- Physical health:
Poor physical health can increase a person’s vulnerability to developing symptoms of anxiety.
- Thinking style:
patterns of thinking characterised by anticipating the worst, persistent negative self-talk, low self-esteem, and unhelpful coping strategies (e.g., avoidance) are linked to problem anxiety.
stressful events such as a marriage breakdown, work or school deadlines, financial hardship can act as a trigger for anxiety.
How a psychologist can help
Through discussion with the client and the possible use of questionnaires, the psychologist develops an understanding of the potential factors that might be contributing to the client’s anxiety. A treatment plan is then developed by the psychologist together with the person. For anxiety disorders, this can involve CBT, mindfulness, exposure therapy, relaxation and other helpful strategies.
The psychologist might also assist the person to address any lifestyle factors which may increase his or her capacity to better manage difficulties, and reduce symptoms of anxiety. They may also suggest involving a supportive family member or friend to assist in the understanding of the person’s situation and to support treatment.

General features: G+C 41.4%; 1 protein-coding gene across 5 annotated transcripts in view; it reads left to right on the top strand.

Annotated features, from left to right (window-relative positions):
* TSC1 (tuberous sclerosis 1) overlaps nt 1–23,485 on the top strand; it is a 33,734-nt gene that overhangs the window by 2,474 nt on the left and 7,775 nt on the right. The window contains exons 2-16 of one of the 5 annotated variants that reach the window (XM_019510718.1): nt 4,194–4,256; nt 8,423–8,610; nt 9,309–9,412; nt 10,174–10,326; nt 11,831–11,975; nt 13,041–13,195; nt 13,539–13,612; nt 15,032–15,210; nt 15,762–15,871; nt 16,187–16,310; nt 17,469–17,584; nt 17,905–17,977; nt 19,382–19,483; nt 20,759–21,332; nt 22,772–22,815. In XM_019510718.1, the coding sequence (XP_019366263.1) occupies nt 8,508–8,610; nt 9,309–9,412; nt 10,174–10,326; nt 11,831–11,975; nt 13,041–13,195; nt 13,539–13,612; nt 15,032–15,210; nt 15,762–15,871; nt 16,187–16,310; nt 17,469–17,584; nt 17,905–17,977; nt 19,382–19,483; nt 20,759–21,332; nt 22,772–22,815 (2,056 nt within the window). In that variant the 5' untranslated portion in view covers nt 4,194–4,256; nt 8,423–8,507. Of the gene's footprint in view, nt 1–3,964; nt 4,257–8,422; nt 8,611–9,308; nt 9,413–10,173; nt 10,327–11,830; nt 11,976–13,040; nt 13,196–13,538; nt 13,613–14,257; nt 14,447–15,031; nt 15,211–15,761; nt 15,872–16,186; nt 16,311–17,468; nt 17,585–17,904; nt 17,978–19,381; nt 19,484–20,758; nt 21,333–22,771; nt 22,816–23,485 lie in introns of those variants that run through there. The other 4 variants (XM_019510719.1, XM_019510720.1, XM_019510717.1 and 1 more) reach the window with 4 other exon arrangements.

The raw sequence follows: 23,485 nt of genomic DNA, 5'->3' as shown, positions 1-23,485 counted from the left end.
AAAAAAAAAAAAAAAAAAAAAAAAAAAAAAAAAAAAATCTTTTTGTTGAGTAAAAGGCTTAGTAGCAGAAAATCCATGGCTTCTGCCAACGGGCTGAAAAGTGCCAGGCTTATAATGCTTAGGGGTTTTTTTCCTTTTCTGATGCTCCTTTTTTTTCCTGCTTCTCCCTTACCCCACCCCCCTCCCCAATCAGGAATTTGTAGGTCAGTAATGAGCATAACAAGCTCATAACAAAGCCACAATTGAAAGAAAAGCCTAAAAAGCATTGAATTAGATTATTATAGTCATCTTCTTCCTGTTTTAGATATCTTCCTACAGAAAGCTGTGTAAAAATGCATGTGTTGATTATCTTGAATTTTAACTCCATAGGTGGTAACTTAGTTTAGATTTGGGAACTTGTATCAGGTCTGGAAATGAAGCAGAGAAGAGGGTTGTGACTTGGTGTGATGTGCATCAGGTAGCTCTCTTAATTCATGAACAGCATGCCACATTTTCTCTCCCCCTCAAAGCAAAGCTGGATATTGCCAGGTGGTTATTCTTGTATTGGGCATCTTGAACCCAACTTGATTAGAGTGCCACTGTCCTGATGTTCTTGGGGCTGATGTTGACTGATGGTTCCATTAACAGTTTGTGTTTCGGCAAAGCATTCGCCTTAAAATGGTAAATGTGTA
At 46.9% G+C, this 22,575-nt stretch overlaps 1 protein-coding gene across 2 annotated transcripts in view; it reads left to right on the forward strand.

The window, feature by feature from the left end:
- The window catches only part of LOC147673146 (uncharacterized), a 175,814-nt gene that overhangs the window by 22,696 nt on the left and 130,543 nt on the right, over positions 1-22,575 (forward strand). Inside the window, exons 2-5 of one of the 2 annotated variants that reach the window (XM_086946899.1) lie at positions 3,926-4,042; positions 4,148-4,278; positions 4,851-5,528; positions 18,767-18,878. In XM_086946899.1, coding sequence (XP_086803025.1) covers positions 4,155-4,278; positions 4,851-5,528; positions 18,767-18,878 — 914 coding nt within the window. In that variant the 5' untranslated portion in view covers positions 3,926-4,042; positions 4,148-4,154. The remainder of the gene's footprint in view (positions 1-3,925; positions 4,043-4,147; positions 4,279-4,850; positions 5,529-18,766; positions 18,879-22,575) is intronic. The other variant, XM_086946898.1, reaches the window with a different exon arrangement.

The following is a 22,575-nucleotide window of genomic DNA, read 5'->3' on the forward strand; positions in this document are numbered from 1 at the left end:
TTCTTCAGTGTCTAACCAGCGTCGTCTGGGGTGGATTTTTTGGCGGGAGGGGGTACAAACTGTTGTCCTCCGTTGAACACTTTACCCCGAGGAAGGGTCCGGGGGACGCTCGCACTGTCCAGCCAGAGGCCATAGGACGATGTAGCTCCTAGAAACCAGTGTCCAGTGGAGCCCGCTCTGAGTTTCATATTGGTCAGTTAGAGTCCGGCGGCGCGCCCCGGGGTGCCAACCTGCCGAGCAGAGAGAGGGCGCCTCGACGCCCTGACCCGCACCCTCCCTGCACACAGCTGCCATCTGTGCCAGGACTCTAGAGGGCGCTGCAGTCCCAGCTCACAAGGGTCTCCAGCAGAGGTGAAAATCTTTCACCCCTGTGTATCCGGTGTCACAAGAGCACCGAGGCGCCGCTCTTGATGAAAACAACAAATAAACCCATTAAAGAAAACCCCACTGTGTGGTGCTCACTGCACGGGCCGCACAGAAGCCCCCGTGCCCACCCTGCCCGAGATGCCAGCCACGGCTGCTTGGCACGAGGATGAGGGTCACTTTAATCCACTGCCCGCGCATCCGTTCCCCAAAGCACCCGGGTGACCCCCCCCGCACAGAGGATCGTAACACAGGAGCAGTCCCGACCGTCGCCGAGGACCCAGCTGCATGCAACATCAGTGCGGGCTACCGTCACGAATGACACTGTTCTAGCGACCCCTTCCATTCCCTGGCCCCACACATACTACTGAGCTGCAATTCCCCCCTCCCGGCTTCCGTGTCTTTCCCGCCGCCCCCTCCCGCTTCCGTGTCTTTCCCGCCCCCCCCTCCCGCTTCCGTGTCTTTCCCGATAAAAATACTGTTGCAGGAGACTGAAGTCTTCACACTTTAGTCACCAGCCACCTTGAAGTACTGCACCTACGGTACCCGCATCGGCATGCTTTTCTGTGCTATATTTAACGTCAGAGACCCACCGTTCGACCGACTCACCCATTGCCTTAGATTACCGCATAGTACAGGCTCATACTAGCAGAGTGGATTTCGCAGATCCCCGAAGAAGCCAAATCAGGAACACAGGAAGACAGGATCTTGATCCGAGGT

(Article by Australian Psychological Society 2016)
Do you think you may be suffering from anxiety?
If you feel you may be suffering from anxiety, seek the advice of an experienced mental health professional. Visit your GP and discuss your concerns, book a longer appointment so there is time to explain your issues and how you are feeling.
Your GP may write a referral to a psychologist, which may entitle you to access Medicare rebates under the Federal Governments Better Access to Mental Health Care Rebate scheme.
Remember your Doctor and psychologist are there to help,and will not judge.
To book an appointment at Lifepath Psychology, or request further information about our services, please feel free to email your query to firstname.lastname@example.org or call 6496 0039 and one of our friendly staff will more than happy to assist.